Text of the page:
I sometimes feel like I didn’t edit HOW THE WEST WAS WEIRD so much as hosted it, since it really was just an excuse to get a bunch of my pals together. Fortunately, the book has transcended my selfish reasons for creating it and become something I’m really proud of.
As for why I went with a weird western, there’s no story to that. I enjoy the mash-up of those two genres quite a bit, and it was different from anything Pulpwork was doing. So here we are.
AP: What’s your definition of a weird western?
RA: The western isn’t defined by its location so much as it is by its tropes. There are certain plot elements (life on a frontier, the cycle of revenge) and certain character archetypes (the mysterious drifter, the lawman) that make a story a western, regardless of where it’s located. I don’t think anybody would argue that “Seven Samurai” and “Outland” aren’t westerns, even though one’s set in feudal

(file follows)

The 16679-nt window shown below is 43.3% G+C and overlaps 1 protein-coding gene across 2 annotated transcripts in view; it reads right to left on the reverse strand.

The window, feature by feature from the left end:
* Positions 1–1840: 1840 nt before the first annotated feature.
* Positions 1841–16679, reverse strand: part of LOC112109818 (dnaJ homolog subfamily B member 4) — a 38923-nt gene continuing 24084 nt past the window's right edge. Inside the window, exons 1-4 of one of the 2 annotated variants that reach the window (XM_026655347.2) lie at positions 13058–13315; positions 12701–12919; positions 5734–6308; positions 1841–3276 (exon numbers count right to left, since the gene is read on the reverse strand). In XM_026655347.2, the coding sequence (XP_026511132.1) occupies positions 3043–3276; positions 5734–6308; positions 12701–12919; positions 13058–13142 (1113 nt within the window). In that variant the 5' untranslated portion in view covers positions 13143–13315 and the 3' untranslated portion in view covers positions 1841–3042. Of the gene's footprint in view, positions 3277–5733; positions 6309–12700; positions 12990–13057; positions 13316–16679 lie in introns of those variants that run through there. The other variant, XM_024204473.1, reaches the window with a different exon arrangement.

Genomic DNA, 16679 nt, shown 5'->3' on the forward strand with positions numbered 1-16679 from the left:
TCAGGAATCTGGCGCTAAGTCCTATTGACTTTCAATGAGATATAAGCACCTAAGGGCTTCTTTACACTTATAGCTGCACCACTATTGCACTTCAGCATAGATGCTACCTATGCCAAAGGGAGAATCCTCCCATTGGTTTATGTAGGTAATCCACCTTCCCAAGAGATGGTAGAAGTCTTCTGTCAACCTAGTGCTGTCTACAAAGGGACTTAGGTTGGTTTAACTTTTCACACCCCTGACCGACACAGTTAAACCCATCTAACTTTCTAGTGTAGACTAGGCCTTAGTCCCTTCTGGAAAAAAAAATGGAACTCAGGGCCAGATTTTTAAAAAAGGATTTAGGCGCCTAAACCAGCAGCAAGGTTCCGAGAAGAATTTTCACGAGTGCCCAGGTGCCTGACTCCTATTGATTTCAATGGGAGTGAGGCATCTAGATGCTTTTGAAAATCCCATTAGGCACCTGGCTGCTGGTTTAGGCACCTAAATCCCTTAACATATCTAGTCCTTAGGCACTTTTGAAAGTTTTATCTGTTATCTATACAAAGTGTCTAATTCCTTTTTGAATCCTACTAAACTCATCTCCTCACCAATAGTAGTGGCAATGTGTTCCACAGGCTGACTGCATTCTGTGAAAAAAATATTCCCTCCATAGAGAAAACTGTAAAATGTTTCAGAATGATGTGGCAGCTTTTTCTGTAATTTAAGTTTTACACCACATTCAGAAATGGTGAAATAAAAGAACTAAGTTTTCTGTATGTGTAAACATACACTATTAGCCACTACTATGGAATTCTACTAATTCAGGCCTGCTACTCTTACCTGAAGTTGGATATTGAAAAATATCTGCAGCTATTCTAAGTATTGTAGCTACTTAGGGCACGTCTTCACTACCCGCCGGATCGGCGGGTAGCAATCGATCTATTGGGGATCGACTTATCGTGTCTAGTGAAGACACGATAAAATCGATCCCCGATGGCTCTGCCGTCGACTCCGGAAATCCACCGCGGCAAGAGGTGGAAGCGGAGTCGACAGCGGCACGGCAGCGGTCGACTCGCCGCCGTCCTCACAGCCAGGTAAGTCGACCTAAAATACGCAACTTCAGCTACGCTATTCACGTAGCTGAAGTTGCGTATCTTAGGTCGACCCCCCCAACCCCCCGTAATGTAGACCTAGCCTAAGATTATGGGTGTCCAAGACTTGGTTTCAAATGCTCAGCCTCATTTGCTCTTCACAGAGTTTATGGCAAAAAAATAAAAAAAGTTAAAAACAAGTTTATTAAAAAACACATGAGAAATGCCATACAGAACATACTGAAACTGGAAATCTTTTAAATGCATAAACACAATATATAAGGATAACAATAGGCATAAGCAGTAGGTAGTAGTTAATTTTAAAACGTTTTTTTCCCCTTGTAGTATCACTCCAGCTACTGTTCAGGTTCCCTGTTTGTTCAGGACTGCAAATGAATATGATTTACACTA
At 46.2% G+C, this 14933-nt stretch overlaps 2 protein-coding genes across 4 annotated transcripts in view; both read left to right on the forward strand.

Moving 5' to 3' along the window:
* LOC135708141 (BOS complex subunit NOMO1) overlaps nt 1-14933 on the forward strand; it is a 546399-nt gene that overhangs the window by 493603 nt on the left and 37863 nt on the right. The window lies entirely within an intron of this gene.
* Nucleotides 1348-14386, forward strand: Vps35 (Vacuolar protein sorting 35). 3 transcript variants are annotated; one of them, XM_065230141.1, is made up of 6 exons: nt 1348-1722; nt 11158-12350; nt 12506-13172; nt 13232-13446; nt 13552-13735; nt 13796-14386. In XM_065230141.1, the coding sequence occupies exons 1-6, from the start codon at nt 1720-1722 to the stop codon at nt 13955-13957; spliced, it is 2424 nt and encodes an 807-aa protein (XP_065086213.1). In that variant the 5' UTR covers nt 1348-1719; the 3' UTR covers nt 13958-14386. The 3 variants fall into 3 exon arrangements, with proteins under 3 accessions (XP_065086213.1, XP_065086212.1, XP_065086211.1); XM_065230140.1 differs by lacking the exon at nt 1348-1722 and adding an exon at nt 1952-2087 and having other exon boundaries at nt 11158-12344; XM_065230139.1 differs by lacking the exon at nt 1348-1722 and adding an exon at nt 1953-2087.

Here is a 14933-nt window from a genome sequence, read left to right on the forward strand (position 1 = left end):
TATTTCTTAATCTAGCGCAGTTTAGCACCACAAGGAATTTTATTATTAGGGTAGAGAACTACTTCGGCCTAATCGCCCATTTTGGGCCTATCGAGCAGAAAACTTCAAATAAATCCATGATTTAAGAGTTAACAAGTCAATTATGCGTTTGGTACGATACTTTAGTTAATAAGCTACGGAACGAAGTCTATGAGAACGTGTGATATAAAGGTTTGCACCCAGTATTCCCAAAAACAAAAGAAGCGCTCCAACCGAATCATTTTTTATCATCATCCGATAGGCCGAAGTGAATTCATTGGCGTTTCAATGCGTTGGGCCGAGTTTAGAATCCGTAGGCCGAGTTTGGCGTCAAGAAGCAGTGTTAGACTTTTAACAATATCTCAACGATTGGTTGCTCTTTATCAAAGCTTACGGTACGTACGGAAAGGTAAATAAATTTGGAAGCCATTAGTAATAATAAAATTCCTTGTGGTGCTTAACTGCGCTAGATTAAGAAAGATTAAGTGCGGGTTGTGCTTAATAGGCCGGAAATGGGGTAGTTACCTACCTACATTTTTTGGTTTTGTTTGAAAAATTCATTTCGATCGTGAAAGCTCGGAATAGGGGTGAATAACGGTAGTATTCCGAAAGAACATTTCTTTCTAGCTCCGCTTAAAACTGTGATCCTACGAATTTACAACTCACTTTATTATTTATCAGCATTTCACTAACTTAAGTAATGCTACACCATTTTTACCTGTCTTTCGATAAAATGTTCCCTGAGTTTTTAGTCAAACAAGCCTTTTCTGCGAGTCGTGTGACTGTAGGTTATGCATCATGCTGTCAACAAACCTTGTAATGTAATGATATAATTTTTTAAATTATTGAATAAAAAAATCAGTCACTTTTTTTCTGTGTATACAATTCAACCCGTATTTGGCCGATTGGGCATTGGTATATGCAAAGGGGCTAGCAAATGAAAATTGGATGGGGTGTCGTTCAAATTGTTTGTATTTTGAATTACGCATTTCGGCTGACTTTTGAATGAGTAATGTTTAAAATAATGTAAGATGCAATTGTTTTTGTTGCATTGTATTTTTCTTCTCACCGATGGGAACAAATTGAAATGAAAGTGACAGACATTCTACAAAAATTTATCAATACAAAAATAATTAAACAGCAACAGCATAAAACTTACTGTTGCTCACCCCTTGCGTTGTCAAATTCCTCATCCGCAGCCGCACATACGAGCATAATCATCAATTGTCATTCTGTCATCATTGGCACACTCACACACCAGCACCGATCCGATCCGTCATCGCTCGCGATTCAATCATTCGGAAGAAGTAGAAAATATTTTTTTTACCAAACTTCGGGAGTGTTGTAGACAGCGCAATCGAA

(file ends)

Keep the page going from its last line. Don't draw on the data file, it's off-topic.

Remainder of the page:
and one’s set on a moon of Jupiter. Japan
The weird western basically takes those tropes and either presents them in an unusual setting, or adds elements from other genres into the western framework. The most popular seems to be the horror-western – those two just seem to go together like peanut butter and jelly – but I’m a big fan of the steampunk-western and the space-western myself.
AP: There are other weird western anthologies out there. What makes HOW THE WEST WAS WEIRD special?
RA: Can I say “because it’s good”? Is that snarky?
Well, how about the fact that it’s wrapped in an extremely pretty cover by Jim Rugg, artist/creator of “Street Angel” and “Afrodisiac”?
Also, it’s awesome.
AP: Do you think that the weird western is a legitimate genre that will be around for awhile or is it just a phase that’s going to fade out as soon as the next bright & shiny thing comes along?
RA: Genres don’t really go away, do they? They may get put back on the shelf as they fall out of favor, but they always come back. I don’t think the weird western is ever going to fully disappear now that it’s out of the box.